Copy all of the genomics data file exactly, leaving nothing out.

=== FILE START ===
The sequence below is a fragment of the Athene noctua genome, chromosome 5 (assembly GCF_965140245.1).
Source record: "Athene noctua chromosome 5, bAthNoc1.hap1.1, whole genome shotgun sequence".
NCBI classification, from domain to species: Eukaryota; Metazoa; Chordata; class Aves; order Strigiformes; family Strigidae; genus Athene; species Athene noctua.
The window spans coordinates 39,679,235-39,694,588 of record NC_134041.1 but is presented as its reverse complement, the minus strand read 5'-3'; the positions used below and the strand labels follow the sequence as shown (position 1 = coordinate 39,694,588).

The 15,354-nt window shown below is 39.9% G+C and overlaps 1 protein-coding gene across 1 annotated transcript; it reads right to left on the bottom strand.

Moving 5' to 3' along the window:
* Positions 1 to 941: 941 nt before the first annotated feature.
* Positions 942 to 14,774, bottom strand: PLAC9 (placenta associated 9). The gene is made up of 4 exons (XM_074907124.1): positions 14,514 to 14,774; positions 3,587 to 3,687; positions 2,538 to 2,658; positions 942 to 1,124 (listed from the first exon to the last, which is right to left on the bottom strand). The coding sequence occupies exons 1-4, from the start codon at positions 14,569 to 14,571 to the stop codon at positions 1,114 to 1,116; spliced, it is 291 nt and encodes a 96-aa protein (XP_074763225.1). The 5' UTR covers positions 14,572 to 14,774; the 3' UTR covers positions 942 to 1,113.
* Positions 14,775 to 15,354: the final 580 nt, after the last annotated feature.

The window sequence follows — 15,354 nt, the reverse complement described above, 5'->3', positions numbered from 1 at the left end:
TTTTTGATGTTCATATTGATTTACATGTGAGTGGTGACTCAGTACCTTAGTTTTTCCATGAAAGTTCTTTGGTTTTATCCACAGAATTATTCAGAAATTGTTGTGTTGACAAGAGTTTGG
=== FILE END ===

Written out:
The sequence below is a fragment of the Athene noctua genome, chromosome 5 (assembly GCF_965140245.1).
Source record: "Athene noctua chromosome 5, bAthNoc1.hap1.1, whole genome shotgun sequence".
NCBI classification, from domain to species: Eukaryota; Metazoa; Chordata; class Aves; order Strigiformes; family Strigidae; genus Athene; species Athene noctua.
The window spans coordinates 39,679,235-39,694,588 of record NC_134041.1 but is presented as its reverse complement, the minus strand read 5'-3'; the positions used below and the strand labels follow the sequence as shown (position 1 = coordinate 39,694,588).

The 15,354-nt window shown below is 39.9% G+C and overlaps 1 protein-coding gene across 1 annotated transcript; it reads right to left on the bottom strand.

Moving 5' to 3' along the window:
* Positions 1 to 941: 941 nt before the first annotated feature.
* Positions 942 to 14,774, bottom strand: PLAC9 (placenta associated 9). The gene is made up of 4 exons (XM_074907124.1): positions 14,514 to 14,774; positions 3,587 to 3,687; positions 2,538 to 2,658; positions 942 to 1,124 (listed from the first exon to the last, which is right to left on the bottom strand). The coding sequence occupies exons 1-4, from the start codon at positions 14,569 to 14,571 to the stop codon at positions 1,114 to 1,116; spliced, it is 291 nt and encodes a 96-aa protein (XP_074763225.1). The 5' UTR covers positions 14,572 to 14,774; the 3' UTR covers positions 942 to 1,113.
* Positions 14,775 to 15,354: the final 580 nt, after the last annotated feature.

The window sequence follows — 15,354 nt, the reverse complement described above, 5'->3', positions numbered from 1 at the left end:
TTTTTGATGTTCATATTGATTTACATGTGAGTGGTGACTCAGTACCTTAGTTTTTCCATGAAAGTTCTTTGGTTTTATCCACAGAATTATTCAGAAATTGTTGTGTTGACAAGAGTTTGG